Mr McConnell wrote this with software development projects in mind, but it’s pretty broadly applicable to almost anything. Like post-secondary education. I did extremely well with little effort in high school, so I just expected that to continue through college.

That didn’t happen.

Instead, I got pretty well acquainted with a concept called “Academic Probation”, a set of policies and procedures designed around the concept of Getting Your Shit Together.

Instead of actually recognizing that each week was going worse than the last, and taking some kind of corrective action, I kept shrugging it off and convincing myself that it’d all work out. I figured I’d ace the final, or do great on the term project, or whatever. Procrastination, anxiety, burnout, whatever the reason, I didn’t do anything to stop the downward spiral—I just fantasized about having degrees conferred and being offered great jobs.

I think life-improvement gurus call this technique “goal visualization”, but it turns out that it’s not super effective without effort.

Judge, jury, and executor

Making a decision means consciously choosing what takes priority in your life, and this also means choosing what doesn’t take priority in your life. This has, historically, been the hard part for me; your time-management system can’t manage to tack an extra couple of hours onto your day, so if you decide that project A lives, then you’re by necessity deciding that projects B, C, and maybe even D must die. If you decide that you need to buy a new car, you’re by necessity deciding that you don’t get to retire for at least another year or two.

It’s only when I realized this that I started becoming the (relatively-more-) effective and productive person I am today.

Much like the KonMari method of tidying, you need a very specific mindset when you’re going through your tasks, or your budget, or your goals, or whatever. Except the decision to keep or drop a thing isn’t going to be based on whether it brings you joy; it’s going to be based on the fact that it requires sacrificing something. Something that you once sacrificed another thing for.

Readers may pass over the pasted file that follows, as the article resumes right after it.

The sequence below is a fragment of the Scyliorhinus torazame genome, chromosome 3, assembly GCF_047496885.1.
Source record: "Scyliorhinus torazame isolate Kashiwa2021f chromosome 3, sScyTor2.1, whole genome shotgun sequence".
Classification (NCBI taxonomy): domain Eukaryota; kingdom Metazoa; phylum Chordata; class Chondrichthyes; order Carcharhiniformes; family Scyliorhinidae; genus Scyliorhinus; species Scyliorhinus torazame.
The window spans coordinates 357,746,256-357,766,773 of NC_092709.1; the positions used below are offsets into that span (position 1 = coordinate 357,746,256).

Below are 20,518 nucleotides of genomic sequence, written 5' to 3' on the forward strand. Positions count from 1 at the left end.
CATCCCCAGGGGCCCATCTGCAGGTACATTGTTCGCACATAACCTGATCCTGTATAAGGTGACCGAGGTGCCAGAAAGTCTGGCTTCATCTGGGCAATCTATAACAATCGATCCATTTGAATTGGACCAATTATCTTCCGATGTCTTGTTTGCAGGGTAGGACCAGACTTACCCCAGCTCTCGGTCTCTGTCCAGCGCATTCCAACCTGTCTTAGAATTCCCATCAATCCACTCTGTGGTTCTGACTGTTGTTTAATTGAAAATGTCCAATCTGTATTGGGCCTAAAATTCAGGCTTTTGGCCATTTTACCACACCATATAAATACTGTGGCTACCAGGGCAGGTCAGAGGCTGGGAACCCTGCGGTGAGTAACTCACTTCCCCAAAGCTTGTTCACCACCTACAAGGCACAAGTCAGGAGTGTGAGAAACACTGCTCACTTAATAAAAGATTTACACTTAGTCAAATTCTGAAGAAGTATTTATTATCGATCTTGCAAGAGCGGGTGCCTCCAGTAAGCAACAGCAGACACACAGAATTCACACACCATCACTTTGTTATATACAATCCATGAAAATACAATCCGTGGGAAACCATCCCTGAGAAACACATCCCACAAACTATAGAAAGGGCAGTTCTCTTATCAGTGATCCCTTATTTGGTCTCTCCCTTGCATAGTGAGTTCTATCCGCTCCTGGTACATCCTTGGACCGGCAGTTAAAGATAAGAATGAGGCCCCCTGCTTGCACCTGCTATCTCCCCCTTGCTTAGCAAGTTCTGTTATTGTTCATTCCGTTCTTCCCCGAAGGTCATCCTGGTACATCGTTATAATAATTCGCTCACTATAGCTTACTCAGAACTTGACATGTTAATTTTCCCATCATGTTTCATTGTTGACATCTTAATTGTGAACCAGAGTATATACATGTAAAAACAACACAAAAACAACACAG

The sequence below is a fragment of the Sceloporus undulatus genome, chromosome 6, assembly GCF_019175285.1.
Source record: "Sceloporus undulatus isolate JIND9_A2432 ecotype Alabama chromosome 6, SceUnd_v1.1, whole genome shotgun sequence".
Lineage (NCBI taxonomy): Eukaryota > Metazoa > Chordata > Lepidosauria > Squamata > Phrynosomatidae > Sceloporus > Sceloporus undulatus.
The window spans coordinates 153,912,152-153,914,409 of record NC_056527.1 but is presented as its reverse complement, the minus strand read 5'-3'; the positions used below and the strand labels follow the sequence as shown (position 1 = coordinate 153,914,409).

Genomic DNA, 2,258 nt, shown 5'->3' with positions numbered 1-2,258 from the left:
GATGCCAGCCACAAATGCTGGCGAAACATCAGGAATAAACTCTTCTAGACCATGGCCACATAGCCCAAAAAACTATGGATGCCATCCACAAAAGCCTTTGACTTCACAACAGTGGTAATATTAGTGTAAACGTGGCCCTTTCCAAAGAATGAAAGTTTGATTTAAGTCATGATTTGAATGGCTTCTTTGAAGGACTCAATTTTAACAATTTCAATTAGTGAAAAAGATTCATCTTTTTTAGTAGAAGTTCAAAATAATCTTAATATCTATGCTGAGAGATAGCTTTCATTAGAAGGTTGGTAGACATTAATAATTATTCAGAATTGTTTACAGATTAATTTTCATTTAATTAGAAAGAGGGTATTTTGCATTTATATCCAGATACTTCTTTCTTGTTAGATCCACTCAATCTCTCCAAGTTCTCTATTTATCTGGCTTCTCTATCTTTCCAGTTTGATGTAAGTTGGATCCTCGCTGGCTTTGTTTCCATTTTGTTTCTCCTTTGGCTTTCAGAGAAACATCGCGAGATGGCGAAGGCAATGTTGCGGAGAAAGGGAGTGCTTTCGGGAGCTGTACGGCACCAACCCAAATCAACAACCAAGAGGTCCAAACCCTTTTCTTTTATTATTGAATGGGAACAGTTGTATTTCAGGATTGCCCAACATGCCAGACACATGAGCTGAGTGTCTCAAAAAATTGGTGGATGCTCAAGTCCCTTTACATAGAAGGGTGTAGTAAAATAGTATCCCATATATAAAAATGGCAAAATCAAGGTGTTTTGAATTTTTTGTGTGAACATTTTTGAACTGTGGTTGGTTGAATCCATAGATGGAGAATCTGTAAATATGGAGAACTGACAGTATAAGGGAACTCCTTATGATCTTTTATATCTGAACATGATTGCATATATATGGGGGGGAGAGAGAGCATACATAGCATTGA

Which, in turn, you sacrificed something else for.

And so on.

Looking out the top of the windshield

Generally, as people, we’re not particularly good at forethought. Mired in the day-to-day, we neglect the future until it becomes a mistake-ridden past.

Luckily, fixing this isn’t especially hard—it just takes a certain amount of mindfulness.

When I was learning how to drive, one of the best pieces of advice that I got was to pick a point about three-quarters up the windshield in front of me, and try to look above that point at least as often as I look below it. The point of this exercise was to train yourself to look as far down the road as possible, as often as possible, without ignoring what’s going on right in front of you. In doing so, you see hazards and congestions and what-have-you long before they became an unavoidable problem. You can then make small, gentle course corrections right away, smoothly merging into another lane to avoid a pothole two blocks away.

Man, I wish I’d been able to grok the life lesson in that right away.

Long-term goals influence short-term goals. The farther out you plan, the easier it is to make decisions in the near-term about what gets to stay in your life, and what has to go.

In the end, you’re really only answering a single question: does this make [tomorrow / next week / next month / next year] better?

All the to-do lists and GTD methodologies in the world aren’t going to help you, until you can make that one decision.

"Omnifocus Quick-Entry window"

And yeah, we’ll be sending out Christmas cards next year.